Gunter Seutter walked out of the Hyatt Hotel yesterday and up the gangway of an old German dream.
There, on the other side of Light Street, beckoned the Gorch Fock.
He had yearned to walk the decks of such a vessel since he was a kid back in the Fatherland.
"I was flabbergasted," said Mr. Seutter, who emigrated to the United States from Germany in 1953. "My lifetime dream was to see a square-rigger."
Funny, how dreams come true.
In town with his Hagerstown-born wife, Rose, for last night's New Orleans Saints-Miami Dolphins football game at Memorial Stadium, Mr. Seutter was looking out of his Hyatt hotel window and thought he glimpsed the German flag flying over the harbor.
"I thought I saw the flag but I wasn't too sure," said Mr. Seutter, who has a picture of the three-masted ship on the wall of his dTC Bourbon Street pub in New Orleans. "This is very touching for me."
So touching that he tried to talk a few sailors on the German naval training ship out of T-shirts bearing the vessel's name.
He had to settle for a brochure, as did the hundreds of other tourists and locals who lined up to tour the steel-hulled bark named for a German writer of sea stories.
Among those who showed up were members of the Dembeck family, German-Americans from East Baltimore who brought grandchildren, nieces and nephews to tour the white-and-green
ship with a golden eagle on its bow.
"It's a nice clean ship," said Bernard B. Dembeck, 71, a retired cabinetmaker. "They mostly only let you see the outside stuff on deck, the ropes and rigging and all."
"Yeah," said his brother, Clarence "Teddy" Dembeck. "They won't let you go below decks, but you can smell what they're cooking. Smells like sauerkraut."
Much of the crew was ashore yesterday, enjoying a fortnight in Baltimore. When the Gorch Fock is under sail, its galley puts out enough food for 172 men, but the ship's captain, Immo von Schnurbein, had plans to take supper on land.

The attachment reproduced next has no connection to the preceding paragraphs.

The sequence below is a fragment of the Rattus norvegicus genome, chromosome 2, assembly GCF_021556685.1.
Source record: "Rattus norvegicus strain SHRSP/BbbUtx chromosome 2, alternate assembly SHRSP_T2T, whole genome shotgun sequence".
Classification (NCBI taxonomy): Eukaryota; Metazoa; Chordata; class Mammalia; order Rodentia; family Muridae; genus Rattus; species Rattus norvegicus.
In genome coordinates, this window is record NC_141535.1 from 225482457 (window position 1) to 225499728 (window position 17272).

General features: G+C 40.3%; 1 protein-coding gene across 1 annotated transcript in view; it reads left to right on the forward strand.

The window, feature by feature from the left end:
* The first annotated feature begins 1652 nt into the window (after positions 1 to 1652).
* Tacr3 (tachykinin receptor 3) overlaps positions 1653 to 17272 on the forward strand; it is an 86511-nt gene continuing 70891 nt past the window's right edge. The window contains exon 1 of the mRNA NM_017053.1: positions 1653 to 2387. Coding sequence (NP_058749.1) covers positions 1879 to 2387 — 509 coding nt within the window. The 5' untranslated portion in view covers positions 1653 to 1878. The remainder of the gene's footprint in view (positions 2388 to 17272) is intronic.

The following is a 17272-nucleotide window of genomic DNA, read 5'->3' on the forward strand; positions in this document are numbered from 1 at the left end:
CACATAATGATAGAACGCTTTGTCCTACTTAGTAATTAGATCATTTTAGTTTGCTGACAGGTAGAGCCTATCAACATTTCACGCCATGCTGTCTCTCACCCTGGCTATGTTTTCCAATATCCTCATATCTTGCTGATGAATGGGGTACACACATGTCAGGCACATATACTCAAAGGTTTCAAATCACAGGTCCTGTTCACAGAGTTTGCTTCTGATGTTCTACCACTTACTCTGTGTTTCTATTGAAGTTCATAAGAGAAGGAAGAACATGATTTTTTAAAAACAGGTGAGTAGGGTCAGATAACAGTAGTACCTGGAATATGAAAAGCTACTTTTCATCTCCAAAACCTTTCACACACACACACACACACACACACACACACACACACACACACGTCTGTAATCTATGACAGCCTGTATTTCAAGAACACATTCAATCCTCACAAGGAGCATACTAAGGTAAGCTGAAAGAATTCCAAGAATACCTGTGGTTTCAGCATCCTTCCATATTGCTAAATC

His last visit to the Patapsco River was 16 years ago during America's Bicentennial summer, when the Gorch Fock docked at an Inner Harbor devoid of all commercial attractions and he served as chief mate.
"There was just a nice pier and a pavement then," he said. "All the rest was empty space."
Captain von Schnurbein, 54, said he grew up on a German farm that was protected from bandits and troublemakers after World War II by a pair of young American GIs named Ralph and Rudy.
"They would show us LIFE magazine and I thought that the U.S. must be a wonderland," he said. "It was just after the war and Germany was miserable and I saw all those glamorous photographs. I first came to America in 1959 on a small frigate and I found out that not everything is shining. The United States has problems also." As he talked, bells kept going off around the ship.
Curious tourists were pushing buttons, not knowing what they were for.
On a bench in front of Harborplace, Frank Siliater, 70, sat in humid 96-degree weather admiring the white hull and green trim of the Gorch Fock. It had taken him 40 minutes to come from Dundalk Avenue on the No. 10 bus to see it.
a beautiful ship" said the retired welder,"And I was tired of sitting around the house".
The Gorch Fock, docked at the Inner Harbor west wall until Sept. 15, is open to the public on the following schedule:
Today, 1:30 p.m.-4:30 p.m.
Tomorrow, Sunday, 1:30 p.m.-5p.m.
Sept. 5-6, 12-13, 1 p.m.-5 p.m.
Admission is free. For more information, call 837-4636 or (800) 282-6632.